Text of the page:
Tuesday, June 12, 2018

The Shape of Water (Fox Searchlight Pictures, Bull Productions, Double Dare You, 2017)

by Mark Gabrish Conlan • Copyright © 2018 by Mark Gabrish Conlan • All rights reserved

Last night I went to the San Diego Public Library to see Guillermo del Toro’s 2017 Academy Award winner for Best Picture, The Shape of Water. I’d previously seen the films I regard as del Toro’s masterpieces, The Devil’s Backbone (2001) and Pan’s Labyrinth (2006), both fantasy-horror melodramas about children victimized by the oppression of the late-1930’s Civil War in Spain. I watched Pan’s Labyrinth at a Landmark Theatres press screening when it was new and gave it a rave review which began, “Like the title character(s) of Dr. Jekyll and Mr. Hyde — which would actually make a good story for him to film — Guillermo del Toro is two personalities in one body. The American Guillermo del Toro knows what’s required of a modern-day horror-film director, and methodically churns it out: steel-grey Gothic imagery, teenagers in peril and blood, blood, blood spurting everywhere. But get him out of this country — either to his native Mexico or to Spain, where he’s made his two best films, The Devil’s Backbone and Pan’s Labyrinth — and he turns into a different director altogether, filling his films with human emotion and genuine terror, and creating legitimately frightening sequences instead of just freaking out his audiences with the modern-day de rigueur blood and gore.” The Shape of Water was his attempt to combine his two approaches, making a movie in English and with an American studio (20th Century-Fox’s Searchlight specialty film division) backing him — though the movie was actually shot in Canada — with at least some of the poetry and emotion of his Spanish masterpieces. It emerges as an oddly schizoid film, restrained in some ways while all too blatant in others, and at times genuinely moving and touching in ways del Toro and his writing collaborator, Vanessa Taylor (the first woman he’s ever worked with in co-writing a script), intended, while at other times it gets so risible it begins to look as if Mel Brooks had seen Pan’s Labyrinth and decided to do a parody of it. The Shape of Water takes place in a super-secret U.S. government lab in Baltimore run by five-star general Hoyt (Nick Searcy) and his straw boss on the project, Richard Strickland (Michael Shannon).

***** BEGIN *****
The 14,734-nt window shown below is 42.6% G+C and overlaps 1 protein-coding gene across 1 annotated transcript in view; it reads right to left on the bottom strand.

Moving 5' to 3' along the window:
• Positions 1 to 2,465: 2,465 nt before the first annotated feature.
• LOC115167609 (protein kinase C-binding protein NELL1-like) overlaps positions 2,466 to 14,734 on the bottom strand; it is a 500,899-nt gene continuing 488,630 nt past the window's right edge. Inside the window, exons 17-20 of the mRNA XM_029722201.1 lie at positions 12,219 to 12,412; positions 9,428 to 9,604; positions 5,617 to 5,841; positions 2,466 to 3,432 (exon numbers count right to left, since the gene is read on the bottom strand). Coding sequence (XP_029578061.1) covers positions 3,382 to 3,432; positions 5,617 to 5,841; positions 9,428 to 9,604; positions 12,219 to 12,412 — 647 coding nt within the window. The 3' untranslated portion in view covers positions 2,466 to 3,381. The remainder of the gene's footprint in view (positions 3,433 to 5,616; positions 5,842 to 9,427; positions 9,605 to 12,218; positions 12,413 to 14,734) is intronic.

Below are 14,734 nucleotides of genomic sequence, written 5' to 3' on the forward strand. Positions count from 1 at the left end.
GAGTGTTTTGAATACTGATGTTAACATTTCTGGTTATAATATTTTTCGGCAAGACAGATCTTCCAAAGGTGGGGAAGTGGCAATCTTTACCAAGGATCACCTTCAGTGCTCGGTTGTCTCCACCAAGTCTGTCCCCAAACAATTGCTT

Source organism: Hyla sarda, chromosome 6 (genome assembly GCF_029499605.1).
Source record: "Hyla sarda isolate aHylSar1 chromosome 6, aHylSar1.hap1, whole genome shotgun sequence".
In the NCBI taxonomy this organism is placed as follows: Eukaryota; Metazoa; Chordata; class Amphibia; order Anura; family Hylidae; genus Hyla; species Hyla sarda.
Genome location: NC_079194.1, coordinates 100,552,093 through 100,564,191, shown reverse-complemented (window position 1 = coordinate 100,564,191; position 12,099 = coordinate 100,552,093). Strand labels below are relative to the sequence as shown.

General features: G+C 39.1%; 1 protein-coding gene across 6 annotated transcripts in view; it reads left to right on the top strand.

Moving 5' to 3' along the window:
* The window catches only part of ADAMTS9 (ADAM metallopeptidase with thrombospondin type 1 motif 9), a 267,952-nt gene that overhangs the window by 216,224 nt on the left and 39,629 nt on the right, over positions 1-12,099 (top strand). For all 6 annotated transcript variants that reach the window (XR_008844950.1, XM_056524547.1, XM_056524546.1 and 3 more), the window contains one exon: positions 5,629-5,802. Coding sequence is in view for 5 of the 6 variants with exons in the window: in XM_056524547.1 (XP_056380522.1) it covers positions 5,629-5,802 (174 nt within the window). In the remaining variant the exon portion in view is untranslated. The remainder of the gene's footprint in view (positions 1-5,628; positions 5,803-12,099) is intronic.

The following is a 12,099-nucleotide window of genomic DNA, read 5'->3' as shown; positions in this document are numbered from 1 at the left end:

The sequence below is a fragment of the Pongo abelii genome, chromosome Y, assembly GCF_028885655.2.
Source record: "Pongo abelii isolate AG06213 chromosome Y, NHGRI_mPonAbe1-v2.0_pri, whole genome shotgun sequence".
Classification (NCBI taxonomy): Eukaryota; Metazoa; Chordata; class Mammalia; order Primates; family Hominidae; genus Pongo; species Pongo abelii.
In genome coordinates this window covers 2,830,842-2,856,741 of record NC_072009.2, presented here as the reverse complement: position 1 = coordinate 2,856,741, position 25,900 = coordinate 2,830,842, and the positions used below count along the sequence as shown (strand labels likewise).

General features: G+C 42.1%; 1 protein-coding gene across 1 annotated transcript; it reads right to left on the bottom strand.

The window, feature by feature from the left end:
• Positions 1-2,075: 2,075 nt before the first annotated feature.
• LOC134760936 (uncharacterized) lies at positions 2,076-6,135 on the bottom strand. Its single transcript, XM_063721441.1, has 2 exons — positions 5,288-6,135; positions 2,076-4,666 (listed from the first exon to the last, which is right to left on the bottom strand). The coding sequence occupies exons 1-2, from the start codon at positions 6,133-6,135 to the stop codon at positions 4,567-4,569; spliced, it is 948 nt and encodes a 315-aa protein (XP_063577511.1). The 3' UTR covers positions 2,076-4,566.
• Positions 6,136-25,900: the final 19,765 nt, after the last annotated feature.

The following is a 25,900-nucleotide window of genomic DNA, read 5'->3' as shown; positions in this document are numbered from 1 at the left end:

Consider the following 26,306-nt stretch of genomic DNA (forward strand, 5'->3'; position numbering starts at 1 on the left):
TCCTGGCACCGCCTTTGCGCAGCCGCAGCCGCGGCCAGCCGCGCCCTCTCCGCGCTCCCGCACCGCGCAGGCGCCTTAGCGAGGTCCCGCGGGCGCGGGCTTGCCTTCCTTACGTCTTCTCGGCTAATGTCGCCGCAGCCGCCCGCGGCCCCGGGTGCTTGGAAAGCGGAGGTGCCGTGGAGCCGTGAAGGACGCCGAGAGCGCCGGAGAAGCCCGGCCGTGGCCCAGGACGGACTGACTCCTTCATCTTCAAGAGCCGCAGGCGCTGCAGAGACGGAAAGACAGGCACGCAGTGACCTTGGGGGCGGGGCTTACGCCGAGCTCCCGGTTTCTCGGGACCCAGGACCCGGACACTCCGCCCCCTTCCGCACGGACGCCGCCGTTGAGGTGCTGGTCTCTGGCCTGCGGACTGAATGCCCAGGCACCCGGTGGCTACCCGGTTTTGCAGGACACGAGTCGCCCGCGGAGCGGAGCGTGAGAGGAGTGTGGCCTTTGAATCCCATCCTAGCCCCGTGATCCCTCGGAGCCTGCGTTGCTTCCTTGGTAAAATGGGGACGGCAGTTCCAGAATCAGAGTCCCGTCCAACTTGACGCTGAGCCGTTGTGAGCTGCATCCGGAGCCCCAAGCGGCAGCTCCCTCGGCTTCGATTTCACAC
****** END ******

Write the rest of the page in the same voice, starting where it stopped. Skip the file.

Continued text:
While on a trip to South America Strickland discovered a Creature from the Black Lagoon-like evolutionary throwback, an aquatic hominid who has both gills and lungs so he can breathe either air or water. He captured the creature but it bit off two of his left-hand fingers, though they’ve been surgically re-attached. Hoyt and Strickland decide to kill the creature so they can autopsy it, figure out how it breathes and use that information to help the American space program. Meanwhile, a sinister group of Russians are determined to break into the lab and kill the creature themselves so the U.S. can’t use the information from it to help their astronauts survive in space. Early on in The Shape of Water it becomes apparent from the big cars and the black-and-white console TV’s that the time the film is set in is not the present, but it’s only about two-thirds of the way through, when we hear President John F. Kennedy deliver his speech announcing the Cuban missile crisis and demanding that Soviet premier Nikita Khrushchev pull out the missiles he was sending Cuba, that the time is definitively established as October 1962. So this is the height of the Cold War and after the Russians embarrassed us big-time first by sending a dog into space in 1957 and then a human, Yuri Gagarin, into earth orbit in 1961. As part of their plot the Russians have infiltrated a scientist into the lab, Dmitri, under the identity “Robert Hoffstetler” (Martin Stuhlberg), only Martin has become scientifically fascinated by the creature and believes the human race can learn more from it alive than dead. The film’s heroine is Elisa Esposito (Sally Hawkins), a mute (but not deaf) cleaning woman at the lab, who accidentally stumbles on the creature and instantly takes a liking to it, offering it a hard-boiled egg and playing music to it via a portable phonograph and two big-band LP’s, The Great Benny Goodman on Columbia and Music from “The Glenn Miller Story” by Glenn Miller. (The Goodman LP has the correct red-and-black label Columbia was using in 1962 but the Miller is on a green label. Miller’s record company, RCA Victor, used black labels with white lettering and the colored “His Master’s Voice” logo for their LP’s at the time. Miller never recorded for a company that used a green label.) She thus breaks through the creature, determines that he (it’s definite from later on that it’s a “he”) has emotions and can communicate — he picks up some of her sign language — and therefore it’s intelligent and the last thing that should happen is that he should be killed for science.